The next consideration for a notebook computer is, “What computer processor does it have?” Computer processors in notebook computers are often toned down versions of desktop models. By clocking them slower, that is make the processor run below its intended speed, they can greatly reduce how much power is used, which aids in lengthening the batteries life. For the the applications you will likely use, the speed of the processor will almost invariably be enough, power saving makes a much more practical difference. There are a range of different processors, but I would stick with Intel or AMD, they are well-known and also the most popular. Intel takes the majority of the market though.

After these major bits, the rest are all just extras, they can be negotiated for if the computer is being built for you, or often added to pre-assembled models.

Extras that are essential are USB ports, firewire ports, wireless networking capabilities, network port and modem port. USB is the standard for connecting peripherals to your notebook computer and is 100% essential. Firewire is a little less common that USB and is necessary, but not essential, it’s mostly needed for video transfer. Wireless networking is pretty essential for any notebook computer. A year or two ago I would not have said so, but with heavy reliance on the internet and an abundance of wireless hotspots to connect to, there are very few users who would not need this. Network ports are necessary for traditional network connections. These would usually be necessary in an office environment, where fixed networks are still common. Modem port is necessary if you connect to the internet via dial-up connection from your notebook computer.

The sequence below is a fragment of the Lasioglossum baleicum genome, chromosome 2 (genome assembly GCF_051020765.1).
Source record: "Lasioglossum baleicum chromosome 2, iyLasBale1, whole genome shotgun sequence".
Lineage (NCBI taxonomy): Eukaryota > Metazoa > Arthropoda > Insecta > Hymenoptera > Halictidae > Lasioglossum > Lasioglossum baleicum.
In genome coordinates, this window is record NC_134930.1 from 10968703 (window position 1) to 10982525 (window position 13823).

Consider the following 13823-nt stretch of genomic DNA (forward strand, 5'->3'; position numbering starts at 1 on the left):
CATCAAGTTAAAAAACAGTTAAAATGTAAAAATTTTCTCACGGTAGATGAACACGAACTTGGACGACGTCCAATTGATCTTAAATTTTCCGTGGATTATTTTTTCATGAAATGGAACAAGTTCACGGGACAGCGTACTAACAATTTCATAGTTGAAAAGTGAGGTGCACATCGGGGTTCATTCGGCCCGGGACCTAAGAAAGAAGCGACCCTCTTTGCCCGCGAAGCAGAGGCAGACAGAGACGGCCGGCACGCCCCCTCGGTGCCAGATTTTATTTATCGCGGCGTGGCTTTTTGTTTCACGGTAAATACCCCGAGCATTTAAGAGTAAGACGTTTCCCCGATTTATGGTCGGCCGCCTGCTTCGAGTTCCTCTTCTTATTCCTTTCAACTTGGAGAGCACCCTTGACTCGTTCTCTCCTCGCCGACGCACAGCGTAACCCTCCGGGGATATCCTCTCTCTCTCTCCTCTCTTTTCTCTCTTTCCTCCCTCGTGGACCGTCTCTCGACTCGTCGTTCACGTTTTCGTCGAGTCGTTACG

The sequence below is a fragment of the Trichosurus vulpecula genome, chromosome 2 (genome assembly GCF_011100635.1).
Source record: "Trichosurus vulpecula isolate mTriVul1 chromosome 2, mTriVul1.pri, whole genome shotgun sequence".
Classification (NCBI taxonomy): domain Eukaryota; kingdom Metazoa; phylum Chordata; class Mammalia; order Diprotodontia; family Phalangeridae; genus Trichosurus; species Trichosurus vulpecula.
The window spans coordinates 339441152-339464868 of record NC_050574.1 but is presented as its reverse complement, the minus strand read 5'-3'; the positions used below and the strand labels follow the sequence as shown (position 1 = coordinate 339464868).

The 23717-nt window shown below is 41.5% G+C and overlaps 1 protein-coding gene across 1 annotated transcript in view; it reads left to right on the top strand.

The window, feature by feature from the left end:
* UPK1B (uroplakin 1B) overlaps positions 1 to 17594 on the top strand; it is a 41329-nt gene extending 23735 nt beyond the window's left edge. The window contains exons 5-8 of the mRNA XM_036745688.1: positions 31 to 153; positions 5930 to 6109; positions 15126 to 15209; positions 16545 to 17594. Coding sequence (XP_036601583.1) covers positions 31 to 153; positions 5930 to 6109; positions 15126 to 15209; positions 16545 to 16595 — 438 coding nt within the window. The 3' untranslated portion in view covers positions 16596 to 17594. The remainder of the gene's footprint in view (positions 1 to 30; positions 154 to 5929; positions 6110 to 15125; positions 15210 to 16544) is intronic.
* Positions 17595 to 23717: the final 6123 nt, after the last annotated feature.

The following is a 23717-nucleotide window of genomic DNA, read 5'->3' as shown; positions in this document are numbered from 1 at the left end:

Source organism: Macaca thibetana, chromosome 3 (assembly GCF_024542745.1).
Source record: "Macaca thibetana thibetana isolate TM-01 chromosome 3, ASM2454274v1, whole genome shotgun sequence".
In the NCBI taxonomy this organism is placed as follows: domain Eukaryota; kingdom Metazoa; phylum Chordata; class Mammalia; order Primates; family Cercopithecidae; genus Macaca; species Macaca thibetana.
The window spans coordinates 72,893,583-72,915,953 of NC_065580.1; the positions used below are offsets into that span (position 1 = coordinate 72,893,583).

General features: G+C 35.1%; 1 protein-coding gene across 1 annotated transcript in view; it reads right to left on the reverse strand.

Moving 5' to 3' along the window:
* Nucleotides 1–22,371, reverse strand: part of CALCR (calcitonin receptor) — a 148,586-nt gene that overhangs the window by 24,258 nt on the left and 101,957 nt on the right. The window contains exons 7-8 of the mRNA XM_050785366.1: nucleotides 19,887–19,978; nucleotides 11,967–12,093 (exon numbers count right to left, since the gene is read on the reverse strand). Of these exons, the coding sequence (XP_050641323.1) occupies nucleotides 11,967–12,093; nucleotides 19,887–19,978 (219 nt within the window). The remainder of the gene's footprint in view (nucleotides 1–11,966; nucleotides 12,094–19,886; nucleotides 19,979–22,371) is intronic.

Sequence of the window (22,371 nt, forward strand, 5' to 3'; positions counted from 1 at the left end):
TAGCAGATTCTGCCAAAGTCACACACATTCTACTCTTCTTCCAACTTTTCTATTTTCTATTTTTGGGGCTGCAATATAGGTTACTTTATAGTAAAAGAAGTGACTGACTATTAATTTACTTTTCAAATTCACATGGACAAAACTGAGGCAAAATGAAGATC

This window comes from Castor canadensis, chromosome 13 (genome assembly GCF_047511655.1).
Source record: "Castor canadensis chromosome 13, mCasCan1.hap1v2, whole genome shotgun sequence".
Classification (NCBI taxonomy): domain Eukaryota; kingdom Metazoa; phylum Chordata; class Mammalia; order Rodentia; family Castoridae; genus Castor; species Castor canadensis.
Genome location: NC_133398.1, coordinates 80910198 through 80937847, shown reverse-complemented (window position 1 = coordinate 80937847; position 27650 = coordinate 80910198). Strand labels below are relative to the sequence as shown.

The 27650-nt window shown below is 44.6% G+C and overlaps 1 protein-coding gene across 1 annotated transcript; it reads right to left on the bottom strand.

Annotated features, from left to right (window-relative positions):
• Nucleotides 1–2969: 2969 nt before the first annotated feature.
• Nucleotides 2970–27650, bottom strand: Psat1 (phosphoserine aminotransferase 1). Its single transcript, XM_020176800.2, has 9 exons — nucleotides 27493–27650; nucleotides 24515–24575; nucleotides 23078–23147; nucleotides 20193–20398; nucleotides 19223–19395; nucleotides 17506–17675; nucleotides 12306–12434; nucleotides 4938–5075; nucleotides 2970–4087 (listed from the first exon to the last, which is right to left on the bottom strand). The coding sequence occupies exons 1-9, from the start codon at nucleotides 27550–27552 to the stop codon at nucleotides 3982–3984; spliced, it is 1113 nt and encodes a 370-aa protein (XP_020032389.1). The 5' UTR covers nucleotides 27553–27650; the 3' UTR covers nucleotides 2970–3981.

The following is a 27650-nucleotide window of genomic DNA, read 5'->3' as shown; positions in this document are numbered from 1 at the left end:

A DVD drive for your notebook computer might have to be external kind (added on as an extra, not part of the main body of the computer), espacially if the computer is a very small model. DVD writers are fairly inexpensive and would be good if you don’t have a seperate home computer with one installed. The main use of a DVD is to watch movies, store data or transfer data. If you have a desktop computer, you can connect your notebook computer to it and transfer information to it, which makes a DVD writer less necessary.